Extending Sympathy and Asking for Help in Navigating Fear and Failure

Week 9, Day 4 of The Artist's Way

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Today, let's practice acknowledging our fear and dissolving it with compassion.


CREATIVE U-TURNS (cont.)

In dealing with our creative U-turns, we must first of all extend ourselves some sympathy.

Creativity is scary, and in all careers there are U-turns. Sometimes these U-turns are best viewed as recycling times. We come up to a creative jump, run out from it like a skittish horse, then circle the field a few times before trying the fence again.

Typically, when we take a creative U-turn we are doubly shamed: first by our fear and second by our reaction to it. Again, let me say it helps to remember that all careers have them.

A successful creative career is always built on successful creative failures.

The trick is to survive them. It helps to remember that even our most illustrious artists have taken creative U-turns in their time.

Have compassion. Creative U-turns are always born from fear—fear of success or fear of failure.

It doesn’t really matter which. The net result is the same. To recover from a creative U-turn, or a pattern involving many creative U-turns, we must first admit that it exists. Yes, I did react negatively to fear and pain. Yes, I do need help.

Once we admit the need for help, the help arrives.

The ego always wants to claim self-sufficiency. It would rather pose as a creative loner than ask for help. Ask anyway.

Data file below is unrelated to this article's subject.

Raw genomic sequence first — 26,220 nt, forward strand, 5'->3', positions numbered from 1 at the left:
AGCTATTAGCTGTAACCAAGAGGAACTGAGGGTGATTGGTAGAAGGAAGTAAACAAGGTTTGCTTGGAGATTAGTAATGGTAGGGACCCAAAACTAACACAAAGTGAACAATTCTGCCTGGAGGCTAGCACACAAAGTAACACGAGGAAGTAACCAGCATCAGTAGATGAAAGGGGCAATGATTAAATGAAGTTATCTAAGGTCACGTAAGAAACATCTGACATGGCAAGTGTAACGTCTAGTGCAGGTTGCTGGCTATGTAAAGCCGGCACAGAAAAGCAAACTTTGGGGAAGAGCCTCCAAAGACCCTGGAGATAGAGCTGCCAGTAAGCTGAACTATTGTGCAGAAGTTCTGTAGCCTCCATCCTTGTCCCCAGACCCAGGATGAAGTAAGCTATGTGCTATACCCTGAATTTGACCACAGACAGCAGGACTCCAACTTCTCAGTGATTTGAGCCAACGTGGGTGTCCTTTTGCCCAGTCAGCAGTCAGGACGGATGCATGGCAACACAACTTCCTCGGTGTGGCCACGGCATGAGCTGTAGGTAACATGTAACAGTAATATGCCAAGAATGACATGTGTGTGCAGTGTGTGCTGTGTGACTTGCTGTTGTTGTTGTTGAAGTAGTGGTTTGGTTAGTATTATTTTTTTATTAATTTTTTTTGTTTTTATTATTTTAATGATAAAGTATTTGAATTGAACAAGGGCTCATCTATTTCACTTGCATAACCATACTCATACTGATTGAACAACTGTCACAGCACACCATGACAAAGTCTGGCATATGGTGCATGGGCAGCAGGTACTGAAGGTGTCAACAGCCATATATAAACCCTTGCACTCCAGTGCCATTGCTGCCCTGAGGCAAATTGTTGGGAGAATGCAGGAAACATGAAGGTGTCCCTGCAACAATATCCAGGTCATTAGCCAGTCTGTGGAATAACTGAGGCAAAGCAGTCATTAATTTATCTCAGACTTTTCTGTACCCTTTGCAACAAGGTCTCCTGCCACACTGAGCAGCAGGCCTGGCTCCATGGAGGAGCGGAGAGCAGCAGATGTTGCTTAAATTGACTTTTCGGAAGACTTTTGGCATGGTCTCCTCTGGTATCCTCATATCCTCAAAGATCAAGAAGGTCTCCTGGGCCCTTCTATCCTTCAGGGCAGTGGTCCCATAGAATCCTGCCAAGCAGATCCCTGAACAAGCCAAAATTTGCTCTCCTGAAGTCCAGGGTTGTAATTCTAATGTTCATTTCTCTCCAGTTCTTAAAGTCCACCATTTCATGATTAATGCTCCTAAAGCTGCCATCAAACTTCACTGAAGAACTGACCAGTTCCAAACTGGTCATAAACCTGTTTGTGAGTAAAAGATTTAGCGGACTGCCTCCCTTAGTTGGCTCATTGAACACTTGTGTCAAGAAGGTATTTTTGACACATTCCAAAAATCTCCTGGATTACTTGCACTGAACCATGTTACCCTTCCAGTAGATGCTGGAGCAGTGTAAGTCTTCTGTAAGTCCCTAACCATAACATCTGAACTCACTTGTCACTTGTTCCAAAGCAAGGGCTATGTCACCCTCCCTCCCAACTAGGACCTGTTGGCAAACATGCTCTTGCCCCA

Faced with a creative U-turn, ask yourself, “Who can I ask for help about this U-turn?” Then start asking.

(The Artist's Way, 2016, p. 156-158)

 

Read the following affirmation out loud with purpose and intent:

I acknowledge my fears and ask for help when I need it.

I extend myself compassion in my creative journey and understand that U-turns are a normal part of the process. I remind myself that even successful artists have had creative failures, and it is important to survive them. I admit my need for help and ask for support when facing a creative U-turn.

I acknowledge my fears and ask for help when I need it.

download printable affirmation card

 

Choose an artist totem.

It might be a doll, a stuffed animal, a carved figurine, or a wind-up toy. The point is to choose something you immediately feel a protective fondness toward. Give your totem a place of honor and then honor it by not beating up on your artist child.

“Learning is movement from moment to moment.”

– J. Krishnamurti

 

What is a creative “failure” you have survived and learned from?

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